Formerly Microcitrus australis, this is commonly known as the Australian Round Lime or sometimes by one of its Aboriginal names - Dooja.
It occurs as a shrub or tall narrow tree, with glossy, dark-green leaves, on the more open and drier rainforest margins of southeast Queensland, from the Brisbane area and northwards. The round fruits, about 2cms to 5cms in diameter have a thick, green to lemon-coloured skin and pale green pulp. It looks very similar to a small, bumpy lime.
I took these photos, with unripe fruit, at Villa Hanbury
in Italy, where there is a very fine specimen - a rare European example of this Australian species.
There is also a good fruiting specimen in the Propagation Dept. of the New York Botanical Garden, N.Y., USA. This area is closed to the public, but if you ask nicely, a member of the staff would probably show you the plant.
The New York tree is about 11' tall in a 2' diameter pot. It appears to be a seedling (no graft visible) acquired in 1979. The July fruits are not yet ripe. Notice the diamond shaped leaves, less rounded than on the older Hanbury tree.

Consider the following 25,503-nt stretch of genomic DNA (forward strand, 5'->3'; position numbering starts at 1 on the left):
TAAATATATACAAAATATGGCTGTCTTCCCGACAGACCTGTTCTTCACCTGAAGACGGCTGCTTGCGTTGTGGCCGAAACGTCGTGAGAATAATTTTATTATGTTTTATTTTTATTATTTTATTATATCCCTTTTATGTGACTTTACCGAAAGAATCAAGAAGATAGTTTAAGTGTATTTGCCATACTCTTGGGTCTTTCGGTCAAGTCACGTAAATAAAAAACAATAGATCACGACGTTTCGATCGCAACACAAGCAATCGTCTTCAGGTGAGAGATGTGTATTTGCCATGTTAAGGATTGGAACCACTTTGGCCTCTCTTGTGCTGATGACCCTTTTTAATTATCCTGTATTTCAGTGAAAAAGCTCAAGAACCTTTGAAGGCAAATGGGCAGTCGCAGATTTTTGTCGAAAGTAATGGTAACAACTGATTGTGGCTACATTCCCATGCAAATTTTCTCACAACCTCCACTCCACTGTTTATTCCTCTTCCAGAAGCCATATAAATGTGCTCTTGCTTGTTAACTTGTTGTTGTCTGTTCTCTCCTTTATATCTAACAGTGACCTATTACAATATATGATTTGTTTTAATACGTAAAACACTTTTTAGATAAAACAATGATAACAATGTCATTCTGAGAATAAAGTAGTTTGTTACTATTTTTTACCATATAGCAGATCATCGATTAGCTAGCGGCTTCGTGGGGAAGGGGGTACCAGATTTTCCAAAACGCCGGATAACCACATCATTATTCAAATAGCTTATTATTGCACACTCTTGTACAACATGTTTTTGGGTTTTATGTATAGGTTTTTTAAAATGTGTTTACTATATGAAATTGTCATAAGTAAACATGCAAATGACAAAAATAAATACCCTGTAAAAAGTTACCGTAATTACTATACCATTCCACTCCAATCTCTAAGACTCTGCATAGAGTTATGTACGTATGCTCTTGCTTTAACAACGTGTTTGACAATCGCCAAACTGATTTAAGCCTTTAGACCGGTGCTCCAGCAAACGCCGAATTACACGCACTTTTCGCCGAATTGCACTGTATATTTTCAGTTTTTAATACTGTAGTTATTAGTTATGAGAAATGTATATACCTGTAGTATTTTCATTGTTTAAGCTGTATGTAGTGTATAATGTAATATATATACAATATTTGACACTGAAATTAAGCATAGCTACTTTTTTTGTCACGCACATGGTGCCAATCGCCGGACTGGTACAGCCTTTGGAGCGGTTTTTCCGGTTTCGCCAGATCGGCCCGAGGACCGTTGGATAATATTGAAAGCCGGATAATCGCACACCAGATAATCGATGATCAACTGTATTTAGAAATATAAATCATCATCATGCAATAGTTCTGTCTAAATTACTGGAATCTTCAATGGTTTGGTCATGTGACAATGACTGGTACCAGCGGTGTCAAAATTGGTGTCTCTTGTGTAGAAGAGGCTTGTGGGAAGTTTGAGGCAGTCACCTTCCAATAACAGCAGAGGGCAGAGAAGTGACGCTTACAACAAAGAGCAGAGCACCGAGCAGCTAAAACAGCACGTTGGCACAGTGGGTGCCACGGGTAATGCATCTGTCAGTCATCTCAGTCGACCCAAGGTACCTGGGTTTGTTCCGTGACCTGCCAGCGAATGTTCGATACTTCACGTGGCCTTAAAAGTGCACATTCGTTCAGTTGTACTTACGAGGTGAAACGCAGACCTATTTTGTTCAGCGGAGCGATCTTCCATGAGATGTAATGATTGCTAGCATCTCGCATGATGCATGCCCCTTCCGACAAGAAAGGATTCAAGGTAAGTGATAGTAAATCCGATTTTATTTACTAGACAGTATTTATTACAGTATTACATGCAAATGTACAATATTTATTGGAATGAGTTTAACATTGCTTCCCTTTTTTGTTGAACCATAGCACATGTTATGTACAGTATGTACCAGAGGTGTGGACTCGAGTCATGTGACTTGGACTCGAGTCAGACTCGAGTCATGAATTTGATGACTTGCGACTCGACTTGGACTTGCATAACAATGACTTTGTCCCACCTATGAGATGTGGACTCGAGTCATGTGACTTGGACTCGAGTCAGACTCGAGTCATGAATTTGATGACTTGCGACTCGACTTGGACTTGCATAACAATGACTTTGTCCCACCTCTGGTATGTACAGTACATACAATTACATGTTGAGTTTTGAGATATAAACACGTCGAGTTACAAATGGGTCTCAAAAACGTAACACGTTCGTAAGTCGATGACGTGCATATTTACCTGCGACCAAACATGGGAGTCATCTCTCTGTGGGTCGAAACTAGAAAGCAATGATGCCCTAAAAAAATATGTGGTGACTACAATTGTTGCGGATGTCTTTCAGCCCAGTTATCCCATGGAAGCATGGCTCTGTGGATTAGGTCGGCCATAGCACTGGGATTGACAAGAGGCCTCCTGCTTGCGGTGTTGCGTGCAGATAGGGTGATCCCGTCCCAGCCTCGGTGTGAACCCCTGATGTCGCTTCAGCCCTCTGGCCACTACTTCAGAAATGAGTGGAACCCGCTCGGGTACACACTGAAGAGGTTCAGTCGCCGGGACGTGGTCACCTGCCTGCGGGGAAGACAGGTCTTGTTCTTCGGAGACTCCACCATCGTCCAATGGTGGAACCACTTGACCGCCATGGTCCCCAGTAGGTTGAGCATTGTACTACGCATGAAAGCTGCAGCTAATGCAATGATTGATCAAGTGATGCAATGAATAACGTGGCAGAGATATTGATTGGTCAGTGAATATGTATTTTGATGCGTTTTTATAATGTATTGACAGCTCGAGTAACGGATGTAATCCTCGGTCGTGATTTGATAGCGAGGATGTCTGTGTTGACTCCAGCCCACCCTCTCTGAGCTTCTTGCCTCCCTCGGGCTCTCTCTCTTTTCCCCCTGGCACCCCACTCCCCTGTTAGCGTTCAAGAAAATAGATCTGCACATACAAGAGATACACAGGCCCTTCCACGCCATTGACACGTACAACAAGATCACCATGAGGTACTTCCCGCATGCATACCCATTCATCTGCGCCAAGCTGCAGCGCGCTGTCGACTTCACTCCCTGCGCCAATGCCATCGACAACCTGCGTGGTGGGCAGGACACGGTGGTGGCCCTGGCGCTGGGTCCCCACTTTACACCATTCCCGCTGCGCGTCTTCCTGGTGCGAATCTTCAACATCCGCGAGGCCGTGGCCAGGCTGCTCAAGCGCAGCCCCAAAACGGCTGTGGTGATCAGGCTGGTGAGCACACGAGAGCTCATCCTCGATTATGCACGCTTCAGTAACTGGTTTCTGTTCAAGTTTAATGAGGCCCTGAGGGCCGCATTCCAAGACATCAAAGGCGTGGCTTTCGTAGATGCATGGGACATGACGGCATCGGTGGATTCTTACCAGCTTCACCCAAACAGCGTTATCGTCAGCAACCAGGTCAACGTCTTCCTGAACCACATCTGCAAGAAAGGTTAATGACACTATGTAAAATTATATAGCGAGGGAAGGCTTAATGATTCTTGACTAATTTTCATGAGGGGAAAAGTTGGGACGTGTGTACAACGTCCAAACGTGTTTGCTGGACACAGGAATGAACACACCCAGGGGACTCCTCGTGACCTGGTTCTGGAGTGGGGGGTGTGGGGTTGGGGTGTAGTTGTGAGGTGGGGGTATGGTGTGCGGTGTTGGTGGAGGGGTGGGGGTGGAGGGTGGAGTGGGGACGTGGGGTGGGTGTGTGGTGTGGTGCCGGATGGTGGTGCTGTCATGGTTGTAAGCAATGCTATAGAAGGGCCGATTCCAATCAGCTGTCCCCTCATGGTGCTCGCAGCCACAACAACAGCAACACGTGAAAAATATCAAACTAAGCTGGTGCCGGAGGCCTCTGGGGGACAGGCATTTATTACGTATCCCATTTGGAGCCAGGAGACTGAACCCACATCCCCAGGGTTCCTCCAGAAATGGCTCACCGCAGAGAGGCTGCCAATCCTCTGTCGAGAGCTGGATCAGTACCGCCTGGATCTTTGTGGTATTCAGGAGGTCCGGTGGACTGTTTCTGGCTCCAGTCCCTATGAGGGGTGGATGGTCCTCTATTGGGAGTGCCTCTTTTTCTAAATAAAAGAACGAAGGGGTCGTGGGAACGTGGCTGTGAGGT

On a visit to Australia in October 2016, I located this wild specimen growing about 40kms south of Brisbane.
For details see ....finding Citrus australis
This label for 'Australian Round Lime' is from Daley's Fruit Tree Nursery in Kyogle, New South Wales.
The photo is actually one of my photos of the tree at Villa Hanbury in Italy. At the time the nursery contacted me in 2004, they could find no Australian photos of this species!
The Round Lime develops several distinctly different shaped leaves as the plant matures. (Funny that this seems to be a particularly Australian plant habit - many Eucalyptus have differently-shaped mature leaves.) The first three photos were taken in Australia of a wild Round Lime, the fourth is of the old tree at Villa Hanbury
page re-built 28Nov16
These three photos are of a small potted tree growing at my home in England in April 2020. The seedling is about 1.5m tall and the fruit about 3cms diameter. Possibly not yet completely ripe - it is difficult to tell because the fruits only turn slightly more yellow when mature.